Gibbs Introduces Legislation to Expand Use of Naloxone for First Responders
WASHINGTON, DC - With police officers and first responders increasingly at risk of exposure to dangerous opioids in the line of duty, access to medication that reverses drug overdoses is needed now more than ever. Many police departments, sheriff’s offices, and first responder units carry naloxone to administer to those experiencing an overdose.
Recently, police officers and first responders themselves have required naloxone treatment after incidental contact with dangerous drugs like fentanyl while responding to calls. In Ohio alone, officers in Columbus and East Liverpool were treated after exposure or overdose.
In response to these incidents and in an effort to increase access to naloxone for first responders, Congressman Bob Gibbs introduced the Help Ensure Responders Overdosing Emerge Safely Act. The bill adds naloxone to the list of approved equipment and resources for purchase through the federal Fire Prevention and Safety Grants Program and the COPS grants programs.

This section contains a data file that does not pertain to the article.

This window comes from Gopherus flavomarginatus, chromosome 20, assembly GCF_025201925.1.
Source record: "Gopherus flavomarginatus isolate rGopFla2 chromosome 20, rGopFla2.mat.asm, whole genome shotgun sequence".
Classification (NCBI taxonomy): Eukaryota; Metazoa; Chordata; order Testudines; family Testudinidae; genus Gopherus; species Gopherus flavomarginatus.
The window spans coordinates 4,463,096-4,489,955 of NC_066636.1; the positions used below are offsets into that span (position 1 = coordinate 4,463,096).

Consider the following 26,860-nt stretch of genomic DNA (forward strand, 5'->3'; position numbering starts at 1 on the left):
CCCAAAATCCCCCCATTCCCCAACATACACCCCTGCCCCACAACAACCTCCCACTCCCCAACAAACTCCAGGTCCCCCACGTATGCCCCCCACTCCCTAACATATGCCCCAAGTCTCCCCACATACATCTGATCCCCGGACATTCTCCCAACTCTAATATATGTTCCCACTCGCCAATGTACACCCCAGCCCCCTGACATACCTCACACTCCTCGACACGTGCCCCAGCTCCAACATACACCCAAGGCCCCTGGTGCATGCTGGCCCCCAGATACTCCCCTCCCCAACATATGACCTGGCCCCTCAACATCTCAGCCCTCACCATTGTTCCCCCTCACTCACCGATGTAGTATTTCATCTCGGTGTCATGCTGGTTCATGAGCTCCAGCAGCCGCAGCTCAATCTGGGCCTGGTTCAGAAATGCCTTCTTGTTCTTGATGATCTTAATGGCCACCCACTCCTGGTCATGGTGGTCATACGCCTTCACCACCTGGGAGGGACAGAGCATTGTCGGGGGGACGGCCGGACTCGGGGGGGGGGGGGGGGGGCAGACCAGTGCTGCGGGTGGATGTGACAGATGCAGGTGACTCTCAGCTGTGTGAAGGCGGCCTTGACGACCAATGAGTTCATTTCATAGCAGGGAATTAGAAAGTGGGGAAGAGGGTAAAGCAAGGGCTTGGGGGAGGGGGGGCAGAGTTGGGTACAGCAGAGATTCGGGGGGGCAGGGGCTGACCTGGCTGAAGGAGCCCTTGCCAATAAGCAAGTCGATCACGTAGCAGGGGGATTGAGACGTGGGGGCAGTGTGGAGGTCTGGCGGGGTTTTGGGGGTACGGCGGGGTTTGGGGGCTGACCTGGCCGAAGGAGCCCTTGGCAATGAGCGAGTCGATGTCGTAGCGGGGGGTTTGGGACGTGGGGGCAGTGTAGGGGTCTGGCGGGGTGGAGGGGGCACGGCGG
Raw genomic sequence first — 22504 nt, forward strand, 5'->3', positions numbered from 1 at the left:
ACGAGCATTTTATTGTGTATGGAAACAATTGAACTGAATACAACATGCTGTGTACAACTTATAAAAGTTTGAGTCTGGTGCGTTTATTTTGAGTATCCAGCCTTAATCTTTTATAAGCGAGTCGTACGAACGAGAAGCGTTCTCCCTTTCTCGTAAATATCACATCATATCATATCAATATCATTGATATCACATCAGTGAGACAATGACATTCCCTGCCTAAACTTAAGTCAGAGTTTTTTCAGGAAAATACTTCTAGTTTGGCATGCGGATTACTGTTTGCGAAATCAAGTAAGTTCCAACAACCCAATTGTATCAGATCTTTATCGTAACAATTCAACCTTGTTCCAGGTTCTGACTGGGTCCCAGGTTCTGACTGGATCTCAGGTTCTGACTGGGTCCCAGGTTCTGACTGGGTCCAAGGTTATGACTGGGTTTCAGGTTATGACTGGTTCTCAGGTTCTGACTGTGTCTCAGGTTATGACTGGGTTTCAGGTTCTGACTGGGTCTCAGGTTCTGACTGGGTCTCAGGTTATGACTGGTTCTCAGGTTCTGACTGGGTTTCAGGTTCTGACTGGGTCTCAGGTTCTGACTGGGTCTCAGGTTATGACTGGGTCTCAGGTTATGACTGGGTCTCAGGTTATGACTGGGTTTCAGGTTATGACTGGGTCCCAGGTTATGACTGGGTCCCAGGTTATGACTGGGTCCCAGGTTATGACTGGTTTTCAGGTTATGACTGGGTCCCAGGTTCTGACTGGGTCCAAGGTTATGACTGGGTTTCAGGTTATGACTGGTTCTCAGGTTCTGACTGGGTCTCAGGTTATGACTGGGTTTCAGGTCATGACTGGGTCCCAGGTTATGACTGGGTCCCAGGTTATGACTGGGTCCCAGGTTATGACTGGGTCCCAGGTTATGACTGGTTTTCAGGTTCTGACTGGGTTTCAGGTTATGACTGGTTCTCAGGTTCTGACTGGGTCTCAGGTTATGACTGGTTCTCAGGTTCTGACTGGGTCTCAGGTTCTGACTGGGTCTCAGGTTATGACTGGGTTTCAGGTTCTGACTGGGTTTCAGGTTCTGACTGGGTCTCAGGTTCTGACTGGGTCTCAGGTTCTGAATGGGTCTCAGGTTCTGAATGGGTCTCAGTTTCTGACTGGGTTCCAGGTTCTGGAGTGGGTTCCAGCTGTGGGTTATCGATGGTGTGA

“As a nation we have committed ourselves to ending the opioid crisis. From bolstering addiction research to assisting states and federal law enforcement in tracking prescription abuse, Congress has opened lines of communication and collaboration,” said Congressman Gibbs. “But our first responders are the tip of the spear in fighting this epidemic. They see the immediate and personal effects on a daily basis, and recent news reports have shown they are at risk of overdose in the line of duty. Increased access to naloxone can save the lives of those needing treatment as well as their own lives. That’s why I introduced the HEROES Act, so overdose reversal medication can be purchased using federal police and first responder grants. Our communities’ police and first responder units should have every opportunity available to save lives.”
The text of the legislation can be found here.